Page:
Hiking the ‘Un-Trails’ of Southeast Alaska

It seems strange not to be dressed in XtraTufs and my favorite knit cap on a Tuesday. Last week, and the week before, Tuesday found me with a plethora of young, active guests aboard the Un-Cruise Adventures vessel Wilderness Adventurer, sailing around the hidden nooks and crannies of southeast Alaska. I’m home this week, catching up on projects, gearing AK Kid up for his week of mountain bike camp, and doing stack after stack of laundry. Saturday morning will find me on a plane bound for Ketchikan, and a final week aboard the WAV before returning to Anchorage and the beginning of another Alaska autumn. It hardly seems possible.

I never return from an Un-Cruise without some nugget of clarity in my pocket, and these past few weeks have been no different. Below is a blog post I wrote for the company after a particularly toothsome bushwhack through southeast Alaska’s boggiest, wettest, and wildest landscape. I’m still grinning, and I bet these kids are too, back home.


Happy hikers, er, bushwhackers in southeast Alaska!

“This is the best hike, ever!”

Echoes of similar sentiments traveled up and down the line as 14 pairs of hands reached out to clutch wild blueberries from their stems, 14 pairs of boots sloshed wildly through shallow streams, and 14 pairs of eyes scanned the horizon for eagles lazily soaring breezy skies. No trail, no set destination, and no other people; just kids, parents and guides experiencing wildness in a nook of southeast Alaska known as Port Houghton.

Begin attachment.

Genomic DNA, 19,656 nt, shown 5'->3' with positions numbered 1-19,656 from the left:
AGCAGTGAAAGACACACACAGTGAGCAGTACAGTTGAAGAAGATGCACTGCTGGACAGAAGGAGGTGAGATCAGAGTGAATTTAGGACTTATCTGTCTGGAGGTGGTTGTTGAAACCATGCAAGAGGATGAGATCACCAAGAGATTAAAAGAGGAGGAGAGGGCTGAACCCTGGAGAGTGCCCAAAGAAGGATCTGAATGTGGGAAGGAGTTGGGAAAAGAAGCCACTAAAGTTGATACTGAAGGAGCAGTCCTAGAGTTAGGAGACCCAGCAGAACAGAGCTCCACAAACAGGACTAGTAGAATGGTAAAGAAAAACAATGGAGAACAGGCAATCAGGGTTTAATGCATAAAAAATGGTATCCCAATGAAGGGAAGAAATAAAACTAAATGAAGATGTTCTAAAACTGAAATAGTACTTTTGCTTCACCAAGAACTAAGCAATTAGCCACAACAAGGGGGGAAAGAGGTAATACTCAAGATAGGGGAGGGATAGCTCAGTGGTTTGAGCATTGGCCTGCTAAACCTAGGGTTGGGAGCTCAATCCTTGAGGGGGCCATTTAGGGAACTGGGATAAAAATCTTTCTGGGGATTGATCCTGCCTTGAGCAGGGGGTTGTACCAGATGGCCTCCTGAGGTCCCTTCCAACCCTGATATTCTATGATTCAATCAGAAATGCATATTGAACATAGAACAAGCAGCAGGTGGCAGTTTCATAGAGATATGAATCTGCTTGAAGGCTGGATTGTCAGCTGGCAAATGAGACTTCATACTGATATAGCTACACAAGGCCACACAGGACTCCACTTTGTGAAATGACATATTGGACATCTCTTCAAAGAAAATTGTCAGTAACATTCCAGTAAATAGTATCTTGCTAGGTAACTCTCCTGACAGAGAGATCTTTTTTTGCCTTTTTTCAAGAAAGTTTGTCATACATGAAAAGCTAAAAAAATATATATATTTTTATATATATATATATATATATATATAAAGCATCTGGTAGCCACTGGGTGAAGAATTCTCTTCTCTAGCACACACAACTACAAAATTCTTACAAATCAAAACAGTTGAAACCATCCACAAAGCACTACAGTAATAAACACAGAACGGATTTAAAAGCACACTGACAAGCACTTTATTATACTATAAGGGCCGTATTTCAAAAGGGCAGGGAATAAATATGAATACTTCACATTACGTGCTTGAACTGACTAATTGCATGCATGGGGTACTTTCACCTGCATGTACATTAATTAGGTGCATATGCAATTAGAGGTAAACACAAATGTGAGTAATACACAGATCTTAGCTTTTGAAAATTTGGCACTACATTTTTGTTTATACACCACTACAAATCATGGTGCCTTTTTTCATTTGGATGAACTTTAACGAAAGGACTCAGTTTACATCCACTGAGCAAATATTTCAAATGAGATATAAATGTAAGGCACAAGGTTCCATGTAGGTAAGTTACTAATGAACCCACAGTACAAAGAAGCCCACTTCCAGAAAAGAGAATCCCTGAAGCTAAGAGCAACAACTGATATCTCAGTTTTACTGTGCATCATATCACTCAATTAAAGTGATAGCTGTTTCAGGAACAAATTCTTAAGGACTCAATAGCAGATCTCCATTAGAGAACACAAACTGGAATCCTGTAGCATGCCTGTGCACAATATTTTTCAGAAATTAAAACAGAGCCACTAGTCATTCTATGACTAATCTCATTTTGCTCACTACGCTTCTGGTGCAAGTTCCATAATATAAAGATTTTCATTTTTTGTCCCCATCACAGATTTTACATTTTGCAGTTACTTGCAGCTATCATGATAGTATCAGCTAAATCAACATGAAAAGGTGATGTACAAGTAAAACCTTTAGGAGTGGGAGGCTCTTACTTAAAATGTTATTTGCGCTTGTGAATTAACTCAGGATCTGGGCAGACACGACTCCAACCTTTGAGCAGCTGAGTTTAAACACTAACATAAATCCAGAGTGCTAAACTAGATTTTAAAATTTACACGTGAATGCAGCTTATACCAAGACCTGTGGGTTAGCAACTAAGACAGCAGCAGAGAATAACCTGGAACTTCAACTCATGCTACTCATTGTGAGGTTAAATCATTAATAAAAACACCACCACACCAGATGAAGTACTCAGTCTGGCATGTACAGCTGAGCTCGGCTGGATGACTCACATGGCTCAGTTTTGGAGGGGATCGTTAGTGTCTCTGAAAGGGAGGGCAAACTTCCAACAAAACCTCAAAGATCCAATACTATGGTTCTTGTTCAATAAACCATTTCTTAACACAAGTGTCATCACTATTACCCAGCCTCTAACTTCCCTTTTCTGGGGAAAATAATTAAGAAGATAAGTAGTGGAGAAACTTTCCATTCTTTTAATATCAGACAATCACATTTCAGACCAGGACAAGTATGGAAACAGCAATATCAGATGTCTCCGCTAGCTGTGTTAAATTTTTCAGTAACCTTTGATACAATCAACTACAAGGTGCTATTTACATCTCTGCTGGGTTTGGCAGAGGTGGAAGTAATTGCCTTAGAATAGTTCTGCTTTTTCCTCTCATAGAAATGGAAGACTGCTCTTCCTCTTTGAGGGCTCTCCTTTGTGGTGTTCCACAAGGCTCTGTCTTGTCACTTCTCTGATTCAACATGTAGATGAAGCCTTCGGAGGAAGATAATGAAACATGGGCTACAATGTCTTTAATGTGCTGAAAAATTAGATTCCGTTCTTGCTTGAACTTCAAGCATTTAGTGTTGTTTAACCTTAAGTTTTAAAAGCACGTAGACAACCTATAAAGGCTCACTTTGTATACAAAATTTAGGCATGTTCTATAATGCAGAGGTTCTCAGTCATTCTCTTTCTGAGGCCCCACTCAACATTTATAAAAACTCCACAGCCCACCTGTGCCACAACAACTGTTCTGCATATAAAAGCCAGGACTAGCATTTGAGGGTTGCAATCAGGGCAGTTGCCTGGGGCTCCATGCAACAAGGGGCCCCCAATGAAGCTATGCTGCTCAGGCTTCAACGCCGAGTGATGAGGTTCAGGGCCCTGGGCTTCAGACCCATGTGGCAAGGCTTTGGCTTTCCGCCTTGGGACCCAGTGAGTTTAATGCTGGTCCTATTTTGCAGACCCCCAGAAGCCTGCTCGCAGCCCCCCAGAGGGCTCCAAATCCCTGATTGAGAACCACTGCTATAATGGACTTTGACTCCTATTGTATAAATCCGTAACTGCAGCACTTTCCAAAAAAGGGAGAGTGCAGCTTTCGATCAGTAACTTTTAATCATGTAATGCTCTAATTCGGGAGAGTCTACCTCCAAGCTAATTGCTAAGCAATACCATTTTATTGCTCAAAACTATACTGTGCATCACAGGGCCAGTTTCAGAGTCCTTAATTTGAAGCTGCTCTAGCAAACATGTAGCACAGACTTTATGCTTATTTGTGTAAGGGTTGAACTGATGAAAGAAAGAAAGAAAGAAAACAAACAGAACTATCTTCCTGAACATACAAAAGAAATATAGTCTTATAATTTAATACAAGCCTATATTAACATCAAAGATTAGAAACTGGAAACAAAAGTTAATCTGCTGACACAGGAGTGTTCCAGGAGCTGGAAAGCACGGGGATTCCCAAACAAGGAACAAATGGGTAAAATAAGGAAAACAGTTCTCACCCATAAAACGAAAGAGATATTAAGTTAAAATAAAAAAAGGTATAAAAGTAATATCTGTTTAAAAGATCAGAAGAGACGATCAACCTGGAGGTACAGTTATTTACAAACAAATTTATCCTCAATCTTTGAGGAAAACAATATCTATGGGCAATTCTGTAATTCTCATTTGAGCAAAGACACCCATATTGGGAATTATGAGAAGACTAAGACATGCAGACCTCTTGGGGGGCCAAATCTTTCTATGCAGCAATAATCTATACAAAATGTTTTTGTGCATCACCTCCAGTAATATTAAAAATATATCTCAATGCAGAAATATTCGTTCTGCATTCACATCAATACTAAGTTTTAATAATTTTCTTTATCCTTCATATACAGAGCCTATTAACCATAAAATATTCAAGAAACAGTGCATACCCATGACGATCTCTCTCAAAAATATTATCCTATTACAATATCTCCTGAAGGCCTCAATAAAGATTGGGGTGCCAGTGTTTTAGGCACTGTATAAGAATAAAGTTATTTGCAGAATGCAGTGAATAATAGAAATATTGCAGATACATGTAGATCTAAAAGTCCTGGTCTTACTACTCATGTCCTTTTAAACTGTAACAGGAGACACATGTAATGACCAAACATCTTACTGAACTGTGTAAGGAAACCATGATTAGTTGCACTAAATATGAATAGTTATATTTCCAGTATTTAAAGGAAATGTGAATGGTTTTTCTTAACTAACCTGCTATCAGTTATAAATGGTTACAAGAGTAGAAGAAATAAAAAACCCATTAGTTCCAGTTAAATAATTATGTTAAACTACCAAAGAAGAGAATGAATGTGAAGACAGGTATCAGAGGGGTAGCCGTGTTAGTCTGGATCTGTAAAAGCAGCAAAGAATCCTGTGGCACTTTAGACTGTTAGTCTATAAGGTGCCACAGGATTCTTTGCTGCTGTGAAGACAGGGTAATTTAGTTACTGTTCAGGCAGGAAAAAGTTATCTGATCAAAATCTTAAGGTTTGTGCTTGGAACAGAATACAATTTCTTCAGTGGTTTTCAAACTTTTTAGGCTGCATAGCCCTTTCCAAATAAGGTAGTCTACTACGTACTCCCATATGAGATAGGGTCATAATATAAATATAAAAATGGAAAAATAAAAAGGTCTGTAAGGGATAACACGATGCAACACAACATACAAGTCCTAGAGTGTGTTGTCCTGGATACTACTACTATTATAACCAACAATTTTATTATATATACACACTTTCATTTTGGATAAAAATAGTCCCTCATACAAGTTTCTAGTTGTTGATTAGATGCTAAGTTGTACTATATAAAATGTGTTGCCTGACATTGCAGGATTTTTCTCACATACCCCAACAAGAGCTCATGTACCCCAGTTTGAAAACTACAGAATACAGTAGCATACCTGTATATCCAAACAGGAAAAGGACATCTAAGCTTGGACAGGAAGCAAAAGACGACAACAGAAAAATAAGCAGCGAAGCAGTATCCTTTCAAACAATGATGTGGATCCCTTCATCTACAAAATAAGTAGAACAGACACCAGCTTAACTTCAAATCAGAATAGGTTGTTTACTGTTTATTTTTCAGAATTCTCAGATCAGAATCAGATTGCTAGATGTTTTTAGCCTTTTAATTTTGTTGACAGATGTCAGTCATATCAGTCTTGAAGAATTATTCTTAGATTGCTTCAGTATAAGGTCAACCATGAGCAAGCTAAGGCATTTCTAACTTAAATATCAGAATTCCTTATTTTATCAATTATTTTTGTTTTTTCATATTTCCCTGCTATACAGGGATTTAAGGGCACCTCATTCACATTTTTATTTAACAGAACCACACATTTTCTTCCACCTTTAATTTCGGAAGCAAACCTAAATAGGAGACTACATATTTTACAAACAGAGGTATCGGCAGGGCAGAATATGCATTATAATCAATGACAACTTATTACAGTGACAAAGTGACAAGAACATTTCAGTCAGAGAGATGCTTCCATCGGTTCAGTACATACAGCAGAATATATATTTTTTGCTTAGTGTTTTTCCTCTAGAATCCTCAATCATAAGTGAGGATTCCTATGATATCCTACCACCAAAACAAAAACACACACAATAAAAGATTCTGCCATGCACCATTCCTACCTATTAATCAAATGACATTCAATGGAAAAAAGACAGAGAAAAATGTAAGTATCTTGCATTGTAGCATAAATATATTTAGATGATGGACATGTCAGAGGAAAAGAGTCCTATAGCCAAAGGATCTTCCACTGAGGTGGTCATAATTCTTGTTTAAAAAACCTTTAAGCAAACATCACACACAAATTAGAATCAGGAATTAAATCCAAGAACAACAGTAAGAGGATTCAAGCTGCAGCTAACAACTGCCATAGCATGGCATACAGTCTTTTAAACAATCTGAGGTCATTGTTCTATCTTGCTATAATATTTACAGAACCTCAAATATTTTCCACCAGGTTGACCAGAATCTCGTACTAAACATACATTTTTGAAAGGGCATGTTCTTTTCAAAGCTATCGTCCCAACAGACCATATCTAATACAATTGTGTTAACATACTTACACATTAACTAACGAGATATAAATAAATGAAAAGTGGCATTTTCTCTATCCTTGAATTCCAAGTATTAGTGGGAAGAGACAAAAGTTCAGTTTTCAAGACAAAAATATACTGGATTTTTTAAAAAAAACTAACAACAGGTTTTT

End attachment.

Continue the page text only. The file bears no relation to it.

That’s the Un-Cruise way.

Water and wild forestland, what could be better for kids (and parents)?

‘Bushwhack’ hikes are among the most popular activities on an Un-Cruise, especially during Kids in Nature weeks, when the simple joy of outdoor recreation meets concentration, wayfinding, and teamwork. Expedition guides set a tentative route; it may be along a creek, game trail, or shoreline, for example, but hikers set the tone and pace. Criss-crossing through dense vegetation and towering evergreen trees, guides make sure to point out various species of native plants, animals, and unique characteristics of southeast Alaska. It’s a bonanza of sights, smells, and tastes, offering everyone a new perspective of the world around them.

Leaping counts. Of course we all had to do it twice, and only the grownups got stuck.

Why spend a few hours dodging alder branches and boggy holes that suck boots right from unsuspecting feet, rather than sticking to established trails? The Un-Cruise philosophy of truly immersing guests in Alaska’s remote bays and forests is especially meaningful for youngsters, many of whom have never experienced such wild places before. Playing tag on a rocky beach, navigating a slippery log, and learning about wild animals sharing the same dirt under their feet all transfer to a sense of awareness of place, and how it might differ from home.

How many kids does it take to circle an ancient cedar tree?

Expedition guides are well-equipped to lead their young assistants into the Alaska wilderness. Carrying maps, GPS units, and other tools for safely charging through the forest, guides make sure safety and teamwork play a pivotal role in any bushwhack hike, no matter how short. Hole ahead? Tell the people behind you so they don’t get wet socks. Wet bushes? Hold the branch to prevent an unpleasant face wash from your hiking partner. Bear country? Sing the bear-aware song and let ‘em know you’re coming.

The WAV remains a silent witness to bushwhacking fun.

Mud! These guys are all smiles, despite pouring rain and boot-sucking muck.

And at the end, when the group breaks through the tree line and starts walking back to the skiff, muscles aching and pants covered with mud, guides wait for it…

Best hike, ever? We think so.

“This was the best hike, ever.”

~Erin Kirkland, (Youth Specialist, WAV)


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